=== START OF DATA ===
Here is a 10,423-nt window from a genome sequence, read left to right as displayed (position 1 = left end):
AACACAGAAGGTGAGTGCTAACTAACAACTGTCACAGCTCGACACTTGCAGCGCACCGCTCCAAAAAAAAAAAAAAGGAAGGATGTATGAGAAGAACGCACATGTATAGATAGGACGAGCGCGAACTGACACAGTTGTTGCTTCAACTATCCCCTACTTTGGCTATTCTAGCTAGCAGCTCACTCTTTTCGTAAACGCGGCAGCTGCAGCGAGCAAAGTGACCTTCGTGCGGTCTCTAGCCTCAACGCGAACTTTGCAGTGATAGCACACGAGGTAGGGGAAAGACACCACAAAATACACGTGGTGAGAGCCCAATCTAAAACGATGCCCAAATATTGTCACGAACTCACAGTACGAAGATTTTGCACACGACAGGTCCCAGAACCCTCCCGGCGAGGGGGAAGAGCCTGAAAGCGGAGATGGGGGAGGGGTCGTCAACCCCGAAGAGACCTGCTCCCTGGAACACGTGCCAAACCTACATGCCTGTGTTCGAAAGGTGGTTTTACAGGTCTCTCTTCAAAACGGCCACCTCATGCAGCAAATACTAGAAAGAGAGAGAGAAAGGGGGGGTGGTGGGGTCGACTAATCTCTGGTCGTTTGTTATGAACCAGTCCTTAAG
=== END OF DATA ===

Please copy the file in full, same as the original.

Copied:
Here is a 10,423-nt window from a genome sequence, read left to right as displayed (position 1 = left end):
AACACAGAAGGTGAGTGCTAACTAACAACTGTCACAGCTCGACACTTGCAGCGCACCGCTCCAAAAAAAAAAAAAAGGAAGGATGTATGAGAAGAACGCACATGTATAGATAGGACGAGCGCGAACTGACACAGTTGTTGCTTCAACTATCCCCTACTTTGGCTATTCTAGCTAGCAGCTCACTCTTTTCGTAAACGCGGCAGCTGCAGCGAGCAAAGTGACCTTCGTGCGGTCTCTAGCCTCAACGCGAACTTTGCAGTGATAGCACACGAGGTAGGGGAAAGACACCACAAAATACACGTGGTGAGAGCCCAATCTAAAACGATGCCCAAATATTGTCACGAACTCACAGTACGAAGATTTTGCACACGACAGGTCCCAGAACCCTCCCGGCGAGGGGGAAGAGCCTGAAAGCGGAGATGGGGGAGGGGTCGTCAACCCCGAAGAGACCTGCTCCCTGGAACACGTGCCAAACCTACATGCCTGTGTTCGAAAGGTGGTTTTACAGGTCTCTCTTCAAAACGGCCACCTCATGCAGCAAATACTAGAAAGAGAGAGAGAAAGGGGGGGTGGTGGGGTCGACTAATCTCTGGTCGTTTGTTATGAACCAGTCCTTAAG